SARATOGA SPRINGS — The Post-Star was honored for the eighth time by the New York State Associated Press Association with its “Newspaper of Distinction” Saturday night, while also getting top honors in nine different journalism categories as the state AP honored broadcast and print journalists around the state.
The nine first-place awards were the most of any newspaper in the Division II circulation category and second highest of any newspaper in the state.
The judges said this of The Post-Star: “Hyper-local, complete coverage of news and sports raises this submission above the rest.”
“Community journalism is at the core of what we do,” said Post-Star Interim Publisher Brian Corcoran. “To be honored as one of the best in New York state by the AP is humbling and makes us proud. Our commitment to producing high quality news on a daily basis is unwavering and will continue for years to come in all forms of media from print to digital and everything in between.”
Among the nine first-place honors was a sweep in the Public Service category with Gwendolyn Craig earning top honors for environmental coverage and Don Lehman and Kathleen Moore sharing second place for their stories on understaffed nursing homes.
“I’d be lying if I said it was easy doing good journalism these days,” Editor Ken Tingley said. “It is a daily challenge, but our reporters and editors continually do dazzling work that continues to make a difference in the community.”
Also earning top honors were Tingley for column writing, Pete Tobey for sports writing, Angela Valden for best illustration or graphic, Erin Reid Coker for sports photo, Adam Colver, Michael Goot and Lehman for best digital storytelling and Colver and Doolittle for best podcast, which the judges seemed especially moved by.
Read The Post-Star's ongoing series looking at early onset Alzheimer's disease with Bella Doolittle and her husband, Projects Editor Will Doolittle.
“A 38-minute podcast definitely worth hearing and rewarding,” the judges wrote of “The Alzheimer’s Chronicles. “Not an easy subject to capture, but the voices and subject matter are compelling and inspiring. A brave project.”
Doolittle also took a second place for his editorial writing.
The judges highlighted Tingley’s column about a mother still struggling with her daughter’s troubled life.
“The ‘Love you to the moon’ column in particular is haunting,” the judges wrote. “It raises troubling questions about the assumptions we make about our loved ones, and about the nature of good and evil. All three columns are beautifully written, well-structured and bold in their approach.”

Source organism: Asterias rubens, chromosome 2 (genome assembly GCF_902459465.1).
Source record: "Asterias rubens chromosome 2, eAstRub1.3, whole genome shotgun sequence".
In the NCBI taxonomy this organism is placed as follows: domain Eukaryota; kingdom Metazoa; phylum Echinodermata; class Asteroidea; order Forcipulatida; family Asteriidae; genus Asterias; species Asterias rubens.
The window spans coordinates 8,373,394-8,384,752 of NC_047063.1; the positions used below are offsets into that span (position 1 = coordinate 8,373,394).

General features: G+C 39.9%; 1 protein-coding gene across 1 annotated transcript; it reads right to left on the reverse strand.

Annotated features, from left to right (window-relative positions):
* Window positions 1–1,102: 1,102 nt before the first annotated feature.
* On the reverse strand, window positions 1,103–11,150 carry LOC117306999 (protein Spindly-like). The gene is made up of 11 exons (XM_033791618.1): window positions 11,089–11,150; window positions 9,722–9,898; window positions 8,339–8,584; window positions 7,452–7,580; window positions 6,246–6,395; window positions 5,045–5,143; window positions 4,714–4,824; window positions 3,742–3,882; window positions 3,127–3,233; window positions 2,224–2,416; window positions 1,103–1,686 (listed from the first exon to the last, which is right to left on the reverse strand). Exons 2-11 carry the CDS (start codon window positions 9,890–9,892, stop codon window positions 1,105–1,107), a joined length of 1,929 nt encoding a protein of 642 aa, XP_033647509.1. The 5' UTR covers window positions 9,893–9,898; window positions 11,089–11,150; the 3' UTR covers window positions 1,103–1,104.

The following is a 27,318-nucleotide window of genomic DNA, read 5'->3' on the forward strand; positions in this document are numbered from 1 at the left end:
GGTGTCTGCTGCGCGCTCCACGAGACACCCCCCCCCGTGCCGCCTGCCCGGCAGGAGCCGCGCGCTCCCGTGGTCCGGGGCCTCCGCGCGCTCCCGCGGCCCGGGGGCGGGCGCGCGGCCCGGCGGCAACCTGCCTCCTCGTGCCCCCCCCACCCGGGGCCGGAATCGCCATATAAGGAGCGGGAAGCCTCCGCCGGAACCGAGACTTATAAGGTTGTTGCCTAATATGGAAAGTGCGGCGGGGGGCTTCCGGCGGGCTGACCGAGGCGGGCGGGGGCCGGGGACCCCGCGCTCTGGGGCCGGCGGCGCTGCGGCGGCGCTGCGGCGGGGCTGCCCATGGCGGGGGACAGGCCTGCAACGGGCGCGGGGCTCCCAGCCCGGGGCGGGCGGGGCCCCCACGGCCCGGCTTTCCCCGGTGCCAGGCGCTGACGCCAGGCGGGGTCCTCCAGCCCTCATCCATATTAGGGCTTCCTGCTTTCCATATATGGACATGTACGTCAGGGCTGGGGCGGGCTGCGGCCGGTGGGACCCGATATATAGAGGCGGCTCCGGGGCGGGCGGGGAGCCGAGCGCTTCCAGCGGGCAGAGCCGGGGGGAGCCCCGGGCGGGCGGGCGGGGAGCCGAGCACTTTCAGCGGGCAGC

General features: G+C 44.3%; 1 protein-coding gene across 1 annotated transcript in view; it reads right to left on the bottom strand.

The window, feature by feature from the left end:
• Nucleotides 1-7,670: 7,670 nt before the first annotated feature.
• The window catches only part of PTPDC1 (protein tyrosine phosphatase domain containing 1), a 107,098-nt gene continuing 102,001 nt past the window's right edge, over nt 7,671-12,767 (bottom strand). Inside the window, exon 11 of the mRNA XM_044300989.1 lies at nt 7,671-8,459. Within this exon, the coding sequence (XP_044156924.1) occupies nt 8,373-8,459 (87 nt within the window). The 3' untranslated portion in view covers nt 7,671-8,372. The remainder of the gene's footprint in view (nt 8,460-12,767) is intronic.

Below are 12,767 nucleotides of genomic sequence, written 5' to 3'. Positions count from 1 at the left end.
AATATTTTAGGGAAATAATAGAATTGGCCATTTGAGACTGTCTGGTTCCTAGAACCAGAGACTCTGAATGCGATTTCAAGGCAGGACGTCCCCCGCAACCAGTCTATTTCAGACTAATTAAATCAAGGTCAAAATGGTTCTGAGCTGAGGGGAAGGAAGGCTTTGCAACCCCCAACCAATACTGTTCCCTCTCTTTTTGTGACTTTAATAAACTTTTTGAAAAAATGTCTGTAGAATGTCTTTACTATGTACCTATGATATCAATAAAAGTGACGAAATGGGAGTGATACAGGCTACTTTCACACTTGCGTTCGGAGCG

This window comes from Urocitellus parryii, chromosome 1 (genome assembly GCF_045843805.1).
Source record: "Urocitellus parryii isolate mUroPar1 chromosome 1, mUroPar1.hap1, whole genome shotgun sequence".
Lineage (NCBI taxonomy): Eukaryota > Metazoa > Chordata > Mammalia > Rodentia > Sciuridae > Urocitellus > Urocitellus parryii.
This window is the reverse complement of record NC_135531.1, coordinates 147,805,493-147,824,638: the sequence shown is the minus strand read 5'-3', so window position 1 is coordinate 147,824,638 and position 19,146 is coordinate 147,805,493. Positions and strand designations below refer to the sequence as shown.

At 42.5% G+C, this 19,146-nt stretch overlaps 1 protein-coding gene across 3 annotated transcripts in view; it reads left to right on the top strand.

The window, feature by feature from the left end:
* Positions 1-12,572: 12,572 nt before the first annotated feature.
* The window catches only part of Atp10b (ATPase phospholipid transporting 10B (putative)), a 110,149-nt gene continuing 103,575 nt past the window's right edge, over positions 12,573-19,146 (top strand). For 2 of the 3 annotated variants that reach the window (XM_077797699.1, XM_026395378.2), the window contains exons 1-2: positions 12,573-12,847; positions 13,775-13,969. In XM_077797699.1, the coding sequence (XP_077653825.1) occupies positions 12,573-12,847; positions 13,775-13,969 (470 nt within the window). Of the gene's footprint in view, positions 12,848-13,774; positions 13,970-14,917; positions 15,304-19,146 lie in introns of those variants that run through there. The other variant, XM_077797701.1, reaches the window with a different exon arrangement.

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Tobey’s sports feature was a heart-tugging profile of a high school wrestler who cannot hear in which the judges said, “Excellent feature about a remarkable wrestler who can’t hear. Feature tells a tremendous story in an informative and entertaining manner.”
QUEENSBURY — Step into a wrestling tournament at a local high school gymnasium and one is awash in noise — matches being contested on three or…
Colver, Goot and Lehman were honored with a first place for their teamwork in digital storytelling for their reporting on a Corinth woman who was shot in her home. The coverage included a story, maps, video and social media posts which the judges called “Effective digital storytelling.”
CORINTH — State Police said Saturday that the Corinth woman who was shot to death Thursday night was accidentally killed by her husband as he …
The look of the newspaper also received high marks by the judges with the newspaper winning first place for News Design while sweeping first and second place honors in the feature and sports design category.
Former News Editor Valden swept the Illustration or Graphic category with a first place for her “Finding a Drug Rehab: A Choice Made at Random” illustration and a second place for her graphic on Adirondack Balloon Festival parking.
Choosing a drug rehab facility for in-patient care is still a shot in the dark, even though the state is now running a website that tries to u…
Reid-Coker’s winning entry in the sports photo category was the perfectly timed image of the Lake George basketball team celebrating its championship.
Moore also took home a second place in enterprise reporting for her story on the difficulty in finding drug rehabilitation for loved ones while Craig earned a second-place honor for her video on a Fort Edward archaeological dig.
David Blow, a former full-time reporter and editor who is now a journalism professor at Castleton State, took a second place in the competitive feature writing category with the judges writing, “Gripping story of color and drama. The writing answers all the questions, but also paints a picture of the moments of pain and celebration. David Blow captured the personalities of the woman, her friends and the donor.”
The Post-Star took home nine first places and eight seconds.